Tag Archives: music

Cover Reveal: Kitty and Cadaver

Kitty and Cadaver is being launched this weekend at Continuum – and here I’d like you all to see the gorgeous cover designed by Willsin Rowe (who has done so many fantastic covers for me!)

If you’re unable to attend Continuum for the launch, never fear – I’ll be holding a public launch in July at a Melbourne venue where Jess Harris and her band will perform some of the songs from the book!

Australian Music: 2014

Richmond’s Corner Hotel

Over on my Patreon, I’ve started posting cahpters for the fourth Duo Ex Machina book, set in 2014.

Kiss and Cry brings Frank and Milo five years on from the events of Number One Fan: Frank is a successful producer and Milo is concentrating on raising funds and doing work with his Foundation. I’m inventing lyrics and bands for the story, but the real music scene was full of amazing real Australian musicians.

Melbourne live music was also changing in 2014. Music venues had been facing difficulties with restrictive regulations on things like liquor licensing, noise level complaints from new residents in areas where venues had been for decades (we nearly lost Cherry Bar), and conditions for all-ages concerts – then in March 2014, the Victorian government introduced reforms to ensure the city’s incredible music scene not only survived but continued to thrive. 

Just as well, not only for Australian cultural life, but for the music sector’s contribution to the economy (valued at over a billion dollars in 2013).

Actually, a report by Pollstar had revealed Melbourne venues were among the top in Australia: from Richmond’s Corner Hotel as the top Australian spot and 13th worldwide. (In fact, the Corner makes an appearance in my upcoming novel, Kitty and Cadaver.)

In 2014, Sia, Iggy Azalea and 5 Seconds of Summer were all charting in the UK and US while the JJJ Top 100 2014 was full of Chet Faker, the Hilltop Hoods, Lorde, Chvrches and Vance Joy and contained the since-ubiquitous Uptown Funk.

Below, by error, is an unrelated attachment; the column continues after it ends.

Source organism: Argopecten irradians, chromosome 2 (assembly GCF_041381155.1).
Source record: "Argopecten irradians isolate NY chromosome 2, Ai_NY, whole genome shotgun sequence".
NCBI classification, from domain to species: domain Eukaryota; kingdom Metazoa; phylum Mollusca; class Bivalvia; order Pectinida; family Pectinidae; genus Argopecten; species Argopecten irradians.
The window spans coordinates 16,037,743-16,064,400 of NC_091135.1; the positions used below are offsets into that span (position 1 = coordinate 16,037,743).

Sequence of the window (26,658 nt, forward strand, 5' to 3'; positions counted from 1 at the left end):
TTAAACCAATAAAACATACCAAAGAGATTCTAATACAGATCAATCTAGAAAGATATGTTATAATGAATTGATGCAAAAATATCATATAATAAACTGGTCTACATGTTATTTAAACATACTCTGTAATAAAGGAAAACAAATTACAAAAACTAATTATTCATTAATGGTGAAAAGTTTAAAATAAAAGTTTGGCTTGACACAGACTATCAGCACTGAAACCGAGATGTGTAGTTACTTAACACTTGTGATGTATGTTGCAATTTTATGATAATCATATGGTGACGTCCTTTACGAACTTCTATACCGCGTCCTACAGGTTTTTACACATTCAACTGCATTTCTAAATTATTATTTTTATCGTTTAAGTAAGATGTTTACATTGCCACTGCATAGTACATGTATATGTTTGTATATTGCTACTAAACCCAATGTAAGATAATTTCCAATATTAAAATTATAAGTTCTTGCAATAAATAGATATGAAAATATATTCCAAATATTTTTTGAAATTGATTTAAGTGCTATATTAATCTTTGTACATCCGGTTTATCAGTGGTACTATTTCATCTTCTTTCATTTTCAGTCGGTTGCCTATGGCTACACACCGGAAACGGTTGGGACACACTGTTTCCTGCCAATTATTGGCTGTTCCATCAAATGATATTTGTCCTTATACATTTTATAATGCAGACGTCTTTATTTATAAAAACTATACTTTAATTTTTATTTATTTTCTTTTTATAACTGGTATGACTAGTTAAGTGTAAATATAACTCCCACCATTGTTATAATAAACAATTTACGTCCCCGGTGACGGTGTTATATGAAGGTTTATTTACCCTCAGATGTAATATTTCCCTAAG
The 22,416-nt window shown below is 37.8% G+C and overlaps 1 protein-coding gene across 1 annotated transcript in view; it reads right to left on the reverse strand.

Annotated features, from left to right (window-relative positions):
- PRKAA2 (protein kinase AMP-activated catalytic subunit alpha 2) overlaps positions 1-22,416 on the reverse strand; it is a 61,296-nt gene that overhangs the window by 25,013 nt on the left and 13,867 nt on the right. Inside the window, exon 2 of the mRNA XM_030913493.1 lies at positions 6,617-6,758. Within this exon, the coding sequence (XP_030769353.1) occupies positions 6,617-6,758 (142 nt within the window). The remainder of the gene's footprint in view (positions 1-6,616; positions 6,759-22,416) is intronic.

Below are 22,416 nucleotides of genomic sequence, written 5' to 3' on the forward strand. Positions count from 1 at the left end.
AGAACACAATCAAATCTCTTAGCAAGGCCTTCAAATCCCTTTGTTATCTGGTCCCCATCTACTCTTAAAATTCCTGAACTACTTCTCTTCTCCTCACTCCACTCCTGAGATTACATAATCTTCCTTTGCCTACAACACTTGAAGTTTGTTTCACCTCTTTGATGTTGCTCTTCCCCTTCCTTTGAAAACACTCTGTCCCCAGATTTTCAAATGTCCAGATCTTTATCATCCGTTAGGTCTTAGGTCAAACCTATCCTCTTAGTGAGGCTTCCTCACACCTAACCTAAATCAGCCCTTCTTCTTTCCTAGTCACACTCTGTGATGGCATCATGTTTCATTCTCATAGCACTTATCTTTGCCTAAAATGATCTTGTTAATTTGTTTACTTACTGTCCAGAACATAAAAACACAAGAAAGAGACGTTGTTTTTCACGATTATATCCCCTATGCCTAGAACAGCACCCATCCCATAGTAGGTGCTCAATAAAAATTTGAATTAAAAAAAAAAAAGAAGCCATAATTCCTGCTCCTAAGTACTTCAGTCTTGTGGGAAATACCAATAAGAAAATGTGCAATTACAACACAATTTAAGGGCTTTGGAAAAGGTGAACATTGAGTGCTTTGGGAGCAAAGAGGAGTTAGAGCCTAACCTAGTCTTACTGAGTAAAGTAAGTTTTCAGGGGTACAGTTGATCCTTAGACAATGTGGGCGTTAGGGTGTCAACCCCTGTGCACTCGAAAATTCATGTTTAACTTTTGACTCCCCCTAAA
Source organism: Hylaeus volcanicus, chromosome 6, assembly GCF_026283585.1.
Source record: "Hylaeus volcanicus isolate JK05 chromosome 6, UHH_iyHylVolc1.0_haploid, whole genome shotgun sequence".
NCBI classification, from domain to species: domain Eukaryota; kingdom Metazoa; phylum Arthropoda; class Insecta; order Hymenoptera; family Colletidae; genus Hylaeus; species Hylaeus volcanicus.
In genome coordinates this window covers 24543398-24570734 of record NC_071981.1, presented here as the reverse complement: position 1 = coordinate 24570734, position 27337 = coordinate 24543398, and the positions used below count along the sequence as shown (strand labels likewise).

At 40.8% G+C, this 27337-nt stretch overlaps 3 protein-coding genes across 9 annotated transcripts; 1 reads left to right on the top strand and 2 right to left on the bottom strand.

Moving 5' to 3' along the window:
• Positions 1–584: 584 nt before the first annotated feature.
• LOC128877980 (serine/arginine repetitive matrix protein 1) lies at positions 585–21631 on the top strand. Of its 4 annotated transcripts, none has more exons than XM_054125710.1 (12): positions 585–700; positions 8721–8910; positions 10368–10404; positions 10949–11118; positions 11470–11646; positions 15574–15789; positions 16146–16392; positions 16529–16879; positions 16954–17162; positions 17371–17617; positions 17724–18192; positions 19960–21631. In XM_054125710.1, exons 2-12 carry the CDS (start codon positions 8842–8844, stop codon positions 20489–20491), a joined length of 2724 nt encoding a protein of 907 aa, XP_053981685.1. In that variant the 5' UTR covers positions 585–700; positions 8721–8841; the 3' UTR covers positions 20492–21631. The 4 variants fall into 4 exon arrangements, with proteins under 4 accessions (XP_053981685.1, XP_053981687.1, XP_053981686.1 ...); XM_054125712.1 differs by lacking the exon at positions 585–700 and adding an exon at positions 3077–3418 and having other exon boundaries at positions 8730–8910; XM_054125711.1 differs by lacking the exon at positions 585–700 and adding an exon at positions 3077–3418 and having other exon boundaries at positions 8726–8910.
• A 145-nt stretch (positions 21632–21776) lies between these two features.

(While we’re here, this is one of my favourite videos using Uptown Funk.)

Here in 2019, some of the venues that were under threat 5-10 years ago are still going strong: Cherry Bar, the Tote and The Espy, which has just undergone a massive refurbishment and still has three stages and some impressive cocktail bars as well as free local music in the basement.

But back in 2014 Melbourne, Frank and Milo and their friends and family will continue to listen to the Hilltop Hoods’ Cosby Sweater and Sia’s Chandelier and donate to the soundproofing of venerable venues to save them for the future.

Check out the first three novellas in the Duo Ex Machina series!

Research: Music Folklore and History

With Kitty and Cadaver book scheduled for a June release, I thought I’d share some of my reference books on music that I dip into for it. (And will continue to use for a sequel!)

Apart from the medieval research I did for “Hoorfrost” (which is in the Scar Tissue and Other Stories collection) and my reading on water-related British folklore (that’s for the as yet unwritten second K&C book), I need from time to time to refer to music-related folklore that I might adapt for the history of the band, as well as more practical references to musical instruments and trends throughout the ages.

Music Through the Looking Glass is a kind of modern lexicon – perhaps it can be seen as ‘folklore’ if you squint. It’s “a very personal dictionary of Musician’s jargon, shop-talk and nicknames, and a mine of information about musical curiosities, strange instruments, word origins, odd facts, orchestral players’ lore and wicked stories about the music profession’.

For example, there is a condition called “cellist’s nipple’ (cured through the use of a more padded bra) and “flautist’s chin” (an allergic reaction to the silver) and “fiddler’s neck”, which can look like a love bite.

Apparently “domino thumper” was a 19th century music hall slang term for a pianist and “licorice stick” was an American nickname for the clarinet.

The Larousse Encyclopedia of Music is a much more sensible book, and I got it so I could look at more historically accurate elements of music when I’m writing stories set during the band’s 700 year history. I haven’t had to use it much yet.